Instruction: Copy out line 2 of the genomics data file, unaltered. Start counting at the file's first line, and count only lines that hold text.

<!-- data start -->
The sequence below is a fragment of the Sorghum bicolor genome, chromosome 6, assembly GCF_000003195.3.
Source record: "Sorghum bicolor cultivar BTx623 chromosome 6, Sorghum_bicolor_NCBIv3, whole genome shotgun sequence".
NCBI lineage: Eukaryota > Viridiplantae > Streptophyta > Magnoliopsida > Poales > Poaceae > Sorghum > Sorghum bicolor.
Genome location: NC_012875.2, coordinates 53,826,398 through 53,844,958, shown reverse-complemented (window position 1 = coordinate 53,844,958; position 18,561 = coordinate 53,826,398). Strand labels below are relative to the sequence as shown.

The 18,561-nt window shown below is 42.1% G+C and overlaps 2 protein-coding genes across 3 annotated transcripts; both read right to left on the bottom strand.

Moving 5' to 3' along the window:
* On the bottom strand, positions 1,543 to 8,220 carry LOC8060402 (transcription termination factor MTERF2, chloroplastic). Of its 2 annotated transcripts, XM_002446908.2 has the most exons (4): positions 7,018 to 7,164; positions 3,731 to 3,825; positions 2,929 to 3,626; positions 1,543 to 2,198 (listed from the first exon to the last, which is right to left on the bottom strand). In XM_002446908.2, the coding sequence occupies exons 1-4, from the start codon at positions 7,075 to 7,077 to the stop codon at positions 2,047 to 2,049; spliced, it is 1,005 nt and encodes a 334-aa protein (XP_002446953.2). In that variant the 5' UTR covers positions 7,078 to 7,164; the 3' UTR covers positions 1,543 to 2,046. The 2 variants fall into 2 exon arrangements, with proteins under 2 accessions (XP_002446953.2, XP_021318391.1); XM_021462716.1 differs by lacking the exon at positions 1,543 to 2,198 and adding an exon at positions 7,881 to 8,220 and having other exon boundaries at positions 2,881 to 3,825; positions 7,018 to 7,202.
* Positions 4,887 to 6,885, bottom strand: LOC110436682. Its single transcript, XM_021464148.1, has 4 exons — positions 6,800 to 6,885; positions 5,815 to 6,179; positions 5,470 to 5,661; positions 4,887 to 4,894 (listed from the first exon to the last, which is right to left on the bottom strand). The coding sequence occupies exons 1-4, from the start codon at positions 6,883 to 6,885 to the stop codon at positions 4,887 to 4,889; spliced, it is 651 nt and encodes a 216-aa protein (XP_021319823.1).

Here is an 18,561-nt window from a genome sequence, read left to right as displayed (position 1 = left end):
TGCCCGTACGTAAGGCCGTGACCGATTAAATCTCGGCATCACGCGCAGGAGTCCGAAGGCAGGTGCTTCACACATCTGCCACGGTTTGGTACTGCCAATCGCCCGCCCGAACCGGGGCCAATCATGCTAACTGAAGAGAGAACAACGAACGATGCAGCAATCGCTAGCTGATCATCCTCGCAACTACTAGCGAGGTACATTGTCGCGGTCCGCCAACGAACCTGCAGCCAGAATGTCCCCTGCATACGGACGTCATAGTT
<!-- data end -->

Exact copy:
Source record: "Sorghum bicolor cultivar BTx623 chromosome 6, Sorghum_bicolor_NCBIv3, whole genome shotgun sequence".